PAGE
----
Good luck!
 
-Deer Abby
 
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The Simple Pleasures of a Silent Hunt

There’s no greater joy for hunters than that first day in the field, when they escape the rigors of modern life and return to their roots. At one Michigan company where I worked, the first day of deer season was a holiday. As it should be.
 
Now, thanks to an expanded crossbow season that includes much or all of the weeks allotted to archery and firearm hunting, that special day can come a bit sooner for many of us.
 
But the advantages of crossbow hunting go well beyond a longer hunting season. Rob Bluthardt, a Michigan hunter who has been harvesting bucks since he was a kid with both firearms and conventional bows, has been shooting with a crossbow for several years. “The main reason I love crossbow hunting is you get the challenge of bow hunting but the reliability and accuracy of hunting with a rifle,” says Rob.
 
Hunters haven’t always held crossbows in high regard. Bow hunters thought them to be a cheat, and complained that the archery season was no longer theirs alone. Firearm shooters considered crossbows inefficient. But most have come around. Many bow hunters have seen that a crossbow enables accurate shooting while preserving the silence and challenges that distinguish archery season. And firearm shooters now recognize that today’s crossbows are accurate weapons that can both extend the season and fill the freezer.
 
Upside, Downside
 
Crossbows offer advantages over conventional bows. A crossbow can be armed in advance, so you’re ready to shoot when opportunity presents itself. Pre-arming also enables shooting from a relaxed position, allowing accuracy at close range. A safety device helps prevent accidental discharge.
 
The downside is limited range. While a firearm can bring down a distant deer, crossbows are restricted to about 40 yards. That means no yapping in the deer stand, and factors like wind direction become critical. Plus you get only one shot. Second shots are usually not part of the program. But accuracy and stealth are skills every hunter should develop, so hunting with a crossbow can make us better.
 
The Modern Crossbow
 
While state regulations that encourage crossbow hunting are new, the weapon is an ancient one that was used by Chinese and Mediterranean civilizations prior to the first century. Early crossbows were conventional bows fitted with a trigger device. Today’s recurve crossbows are similar in concept. They’re quiet and light, but power and range are limited.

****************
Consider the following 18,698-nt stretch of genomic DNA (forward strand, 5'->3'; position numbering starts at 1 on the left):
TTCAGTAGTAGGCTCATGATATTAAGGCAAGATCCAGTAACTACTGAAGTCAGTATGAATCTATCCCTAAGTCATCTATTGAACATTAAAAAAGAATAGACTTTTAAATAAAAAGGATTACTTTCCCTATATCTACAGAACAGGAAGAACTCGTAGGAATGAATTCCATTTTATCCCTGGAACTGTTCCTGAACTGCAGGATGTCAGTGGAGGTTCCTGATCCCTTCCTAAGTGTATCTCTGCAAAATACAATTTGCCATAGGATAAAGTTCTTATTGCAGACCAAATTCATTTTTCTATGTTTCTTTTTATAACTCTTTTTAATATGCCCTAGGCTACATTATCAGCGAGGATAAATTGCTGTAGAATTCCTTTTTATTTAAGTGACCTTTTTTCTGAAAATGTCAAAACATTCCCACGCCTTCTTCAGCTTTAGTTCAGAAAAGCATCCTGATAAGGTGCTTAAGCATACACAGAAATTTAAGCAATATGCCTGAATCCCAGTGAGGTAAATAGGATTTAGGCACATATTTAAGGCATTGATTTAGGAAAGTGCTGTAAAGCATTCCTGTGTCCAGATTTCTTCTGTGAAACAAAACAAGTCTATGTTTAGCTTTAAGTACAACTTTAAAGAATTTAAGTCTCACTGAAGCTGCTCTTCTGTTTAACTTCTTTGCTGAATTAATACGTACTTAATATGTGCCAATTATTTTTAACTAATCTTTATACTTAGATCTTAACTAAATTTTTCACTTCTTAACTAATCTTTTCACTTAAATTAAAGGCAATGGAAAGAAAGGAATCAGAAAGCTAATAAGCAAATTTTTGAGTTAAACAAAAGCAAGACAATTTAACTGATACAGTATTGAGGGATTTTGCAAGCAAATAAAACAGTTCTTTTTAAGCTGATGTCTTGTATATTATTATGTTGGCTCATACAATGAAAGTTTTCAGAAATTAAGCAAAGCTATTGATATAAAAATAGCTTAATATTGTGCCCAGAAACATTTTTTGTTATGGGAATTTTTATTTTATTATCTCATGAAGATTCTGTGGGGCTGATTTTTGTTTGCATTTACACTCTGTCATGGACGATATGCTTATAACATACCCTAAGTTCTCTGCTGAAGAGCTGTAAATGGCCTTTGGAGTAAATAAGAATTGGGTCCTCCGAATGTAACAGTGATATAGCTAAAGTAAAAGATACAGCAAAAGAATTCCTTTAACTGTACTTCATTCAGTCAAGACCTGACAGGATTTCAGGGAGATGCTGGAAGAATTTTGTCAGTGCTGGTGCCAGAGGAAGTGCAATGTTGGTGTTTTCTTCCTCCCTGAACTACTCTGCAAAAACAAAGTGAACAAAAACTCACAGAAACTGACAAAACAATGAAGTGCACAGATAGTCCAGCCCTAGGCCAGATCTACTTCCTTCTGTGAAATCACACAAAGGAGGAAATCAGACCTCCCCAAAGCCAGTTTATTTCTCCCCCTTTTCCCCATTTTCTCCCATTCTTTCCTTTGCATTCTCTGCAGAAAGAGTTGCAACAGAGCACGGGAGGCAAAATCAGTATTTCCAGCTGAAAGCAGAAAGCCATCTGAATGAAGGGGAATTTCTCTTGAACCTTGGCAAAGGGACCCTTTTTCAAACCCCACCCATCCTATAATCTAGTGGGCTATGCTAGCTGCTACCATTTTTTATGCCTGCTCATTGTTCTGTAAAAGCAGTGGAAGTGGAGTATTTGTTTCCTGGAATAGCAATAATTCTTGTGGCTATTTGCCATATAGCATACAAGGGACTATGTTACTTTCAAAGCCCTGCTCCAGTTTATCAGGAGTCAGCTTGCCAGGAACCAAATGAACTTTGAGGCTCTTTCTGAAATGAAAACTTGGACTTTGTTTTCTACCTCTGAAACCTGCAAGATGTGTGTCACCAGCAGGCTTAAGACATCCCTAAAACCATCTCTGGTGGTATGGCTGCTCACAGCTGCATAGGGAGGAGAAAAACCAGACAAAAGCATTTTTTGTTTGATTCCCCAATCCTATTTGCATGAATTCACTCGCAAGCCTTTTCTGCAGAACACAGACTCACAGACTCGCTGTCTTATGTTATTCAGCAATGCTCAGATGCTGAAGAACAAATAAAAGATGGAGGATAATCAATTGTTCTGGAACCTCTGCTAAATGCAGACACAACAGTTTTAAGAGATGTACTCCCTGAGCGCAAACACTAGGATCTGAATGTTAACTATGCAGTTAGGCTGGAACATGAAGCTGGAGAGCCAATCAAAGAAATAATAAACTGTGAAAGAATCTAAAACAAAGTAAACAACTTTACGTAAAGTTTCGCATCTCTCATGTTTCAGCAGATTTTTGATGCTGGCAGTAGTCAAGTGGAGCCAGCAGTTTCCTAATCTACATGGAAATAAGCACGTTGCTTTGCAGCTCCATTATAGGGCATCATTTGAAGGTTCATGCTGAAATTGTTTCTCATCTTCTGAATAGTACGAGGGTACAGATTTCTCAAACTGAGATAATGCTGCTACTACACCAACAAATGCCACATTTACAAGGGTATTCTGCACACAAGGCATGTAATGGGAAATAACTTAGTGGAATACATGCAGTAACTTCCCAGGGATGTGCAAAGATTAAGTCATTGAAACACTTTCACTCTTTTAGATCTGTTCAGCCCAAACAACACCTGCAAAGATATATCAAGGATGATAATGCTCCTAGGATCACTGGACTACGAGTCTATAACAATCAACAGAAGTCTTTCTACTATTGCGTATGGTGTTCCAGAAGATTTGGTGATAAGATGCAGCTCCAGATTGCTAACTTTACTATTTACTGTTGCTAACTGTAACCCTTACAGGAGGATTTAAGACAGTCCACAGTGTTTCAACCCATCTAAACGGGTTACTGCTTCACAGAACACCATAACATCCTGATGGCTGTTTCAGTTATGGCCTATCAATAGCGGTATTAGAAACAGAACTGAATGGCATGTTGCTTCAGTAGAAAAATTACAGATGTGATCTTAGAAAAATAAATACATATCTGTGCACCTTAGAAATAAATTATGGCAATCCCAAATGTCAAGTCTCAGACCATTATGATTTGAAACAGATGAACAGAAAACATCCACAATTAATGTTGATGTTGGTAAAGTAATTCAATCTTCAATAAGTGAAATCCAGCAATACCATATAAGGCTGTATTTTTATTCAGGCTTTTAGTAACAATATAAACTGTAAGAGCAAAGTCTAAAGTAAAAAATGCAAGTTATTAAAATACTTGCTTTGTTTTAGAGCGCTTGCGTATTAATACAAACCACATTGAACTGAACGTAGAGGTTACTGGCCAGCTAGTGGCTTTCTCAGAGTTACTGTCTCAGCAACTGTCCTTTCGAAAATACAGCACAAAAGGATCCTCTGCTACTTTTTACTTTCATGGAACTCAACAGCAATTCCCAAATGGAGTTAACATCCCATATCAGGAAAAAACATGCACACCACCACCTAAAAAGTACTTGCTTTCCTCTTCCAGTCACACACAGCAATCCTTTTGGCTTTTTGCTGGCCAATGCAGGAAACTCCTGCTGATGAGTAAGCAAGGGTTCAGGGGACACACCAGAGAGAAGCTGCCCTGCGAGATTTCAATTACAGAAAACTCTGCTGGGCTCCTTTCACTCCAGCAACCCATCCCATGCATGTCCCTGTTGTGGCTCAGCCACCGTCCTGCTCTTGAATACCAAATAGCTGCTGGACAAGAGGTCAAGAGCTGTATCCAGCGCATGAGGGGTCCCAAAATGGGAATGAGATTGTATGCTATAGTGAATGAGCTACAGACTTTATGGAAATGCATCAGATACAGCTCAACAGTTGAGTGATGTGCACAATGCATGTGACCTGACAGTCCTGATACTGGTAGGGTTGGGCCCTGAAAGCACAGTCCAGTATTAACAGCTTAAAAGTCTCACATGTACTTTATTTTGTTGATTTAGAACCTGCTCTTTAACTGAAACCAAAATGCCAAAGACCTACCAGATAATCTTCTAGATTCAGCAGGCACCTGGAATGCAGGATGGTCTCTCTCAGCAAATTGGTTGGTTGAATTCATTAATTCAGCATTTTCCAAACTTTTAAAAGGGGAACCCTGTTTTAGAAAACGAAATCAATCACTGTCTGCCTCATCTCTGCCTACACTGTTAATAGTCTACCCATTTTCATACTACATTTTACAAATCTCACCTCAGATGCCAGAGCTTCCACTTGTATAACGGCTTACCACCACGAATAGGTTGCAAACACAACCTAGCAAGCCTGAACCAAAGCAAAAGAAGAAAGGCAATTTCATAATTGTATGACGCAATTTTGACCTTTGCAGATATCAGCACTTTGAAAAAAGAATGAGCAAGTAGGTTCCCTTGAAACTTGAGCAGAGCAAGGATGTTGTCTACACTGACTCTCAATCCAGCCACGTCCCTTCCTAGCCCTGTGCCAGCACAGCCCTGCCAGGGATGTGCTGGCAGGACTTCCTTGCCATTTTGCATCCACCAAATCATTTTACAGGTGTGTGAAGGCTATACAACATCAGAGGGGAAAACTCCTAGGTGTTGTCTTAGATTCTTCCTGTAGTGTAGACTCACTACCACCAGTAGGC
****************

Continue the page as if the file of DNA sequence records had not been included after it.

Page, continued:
The majority of current crossbows are of a compound design. The draw is shorter than that of a conventional bow or recurve crossbow, so a cam system is used to enable plenty of draw weight and optimize delivery velocity.
 
Cocking devices are available for most crossbows. The mechanism pulls the string into a loaded position and can enable those with strength limitations to join the hunt. However, many able hunters employ a cocking device, as it makes loading more precise.
 
The Barnett Ghost 410, which is available at Dunham’s, is a great example of a modern compound crossbow. With a draw weight of 185 lbs., it can generate 149 ft. lbs. of energy and deliver a 22-inch arrow at a velocity of 410 feet per second. Yet it weighs only 7.2 lbs. That minimal weight is the result of a design that employs advanced carbon construction.
 
Dunham’s also offers less expensive crossbows. For example, the best-selling Barnett Wildcat C5 is a reasonably priced weapon with a draw weight of 150 lbs. That’s sufficient to deliver a 20-inch arrow at a speed of 310 feet-per-second. The SA Sports Ambush Crossbow is very affordable and is a good entry-level weapon. The Titan Extreme by Ten Point is a medium-priced alternative. With 180 lbs. of draw weight it can deliver an arrow at 333 feet- per-second. A built-in crank cocker reduces the cocking tension to a mere 5 lbs. Dunham’s sales consultants are well educated in crossbow technology and can help you choose a bow that’s right for you.
 
Getting to the Point
 
Crossbows fire arrows, called “bolts,”are similar to those used in conventional bows but shorter and heavier. Extra heft means they hit the target with plenty of force. The best bolts are made of carbon fiber and can retain more velocity downfield than less expensive aluminum bolts.
 
At the business end of the bolt is the penetrating broadhead. Available in various configurations and weights, it must be matched to the game to achieve a quick, humane kill. A lighter broadhead can achieve greater speed but won’t hit with as much force as a heavier one.
 
Fixed-blade broadheads require some preparation before going out in the field. Because broadheads differ in flight characteristics, scope adjustment and bow tuning should be worked out on the target range. Retractable blade broadheads, which expand only on impact, fly true and are a good solution for hunters who can’t put in time on the range. The blades of all broadheads should be sharpened every time the arrow is fired to ensure maximum effectiveness.
 
Deer season is upon us. See you in the field.
 
-Deer Abby